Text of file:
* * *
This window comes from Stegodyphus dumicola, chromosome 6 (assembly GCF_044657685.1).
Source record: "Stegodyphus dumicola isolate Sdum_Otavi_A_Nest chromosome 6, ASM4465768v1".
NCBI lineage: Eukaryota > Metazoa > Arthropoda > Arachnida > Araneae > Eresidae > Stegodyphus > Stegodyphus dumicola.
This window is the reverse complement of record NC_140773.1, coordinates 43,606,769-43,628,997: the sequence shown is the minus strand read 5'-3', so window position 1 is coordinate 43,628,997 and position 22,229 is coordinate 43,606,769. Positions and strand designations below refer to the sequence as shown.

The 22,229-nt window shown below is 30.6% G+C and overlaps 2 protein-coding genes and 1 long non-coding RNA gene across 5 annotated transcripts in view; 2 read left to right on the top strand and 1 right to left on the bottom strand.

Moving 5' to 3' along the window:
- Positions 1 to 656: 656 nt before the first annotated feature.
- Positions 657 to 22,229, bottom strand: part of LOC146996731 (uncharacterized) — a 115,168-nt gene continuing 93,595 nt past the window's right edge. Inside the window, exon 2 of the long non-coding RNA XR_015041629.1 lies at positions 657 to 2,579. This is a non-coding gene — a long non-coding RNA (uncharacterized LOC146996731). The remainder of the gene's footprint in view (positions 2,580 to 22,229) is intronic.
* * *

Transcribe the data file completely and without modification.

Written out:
This window comes from Stegodyphus dumicola, chromosome 6 (assembly GCF_044657685.1).
Source record: "Stegodyphus dumicola isolate Sdum_Otavi_A_Nest chromosome 6, ASM4465768v1".
NCBI lineage: Eukaryota > Metazoa > Arthropoda > Arachnida > Araneae > Eresidae > Stegodyphus > Stegodyphus dumicola.
This window is the reverse complement of record NC_140773.1, coordinates 43,606,769-43,628,997: the sequence shown is the minus strand read 5'-3', so window position 1 is coordinate 43,628,997 and position 22,229 is coordinate 43,606,769. Positions and strand designations below refer to the sequence as shown.

The 22,229-nt window shown below is 30.6% G+C and overlaps 2 protein-coding genes and 1 long non-coding RNA gene across 5 annotated transcripts in view; 2 read left to right on the top strand and 1 right to left on the bottom strand.

Moving 5' to 3' along the window:
- Positions 1 to 656: 656 nt before the first annotated feature.
- Positions 657 to 22,229, bottom strand: part of LOC146996731 (uncharacterized) — a 115,168-nt gene continuing 93,595 nt past the window's right edge. Inside the window, exon 2 of the long non-coding RNA XR_015041629.1 lies at positions 657 to 2,579. This is a non-coding gene — a long non-coding RNA (uncharacterized LOC146996731). The remainder of the gene's footprint in view (positions 2,580 to 22,229) is intronic.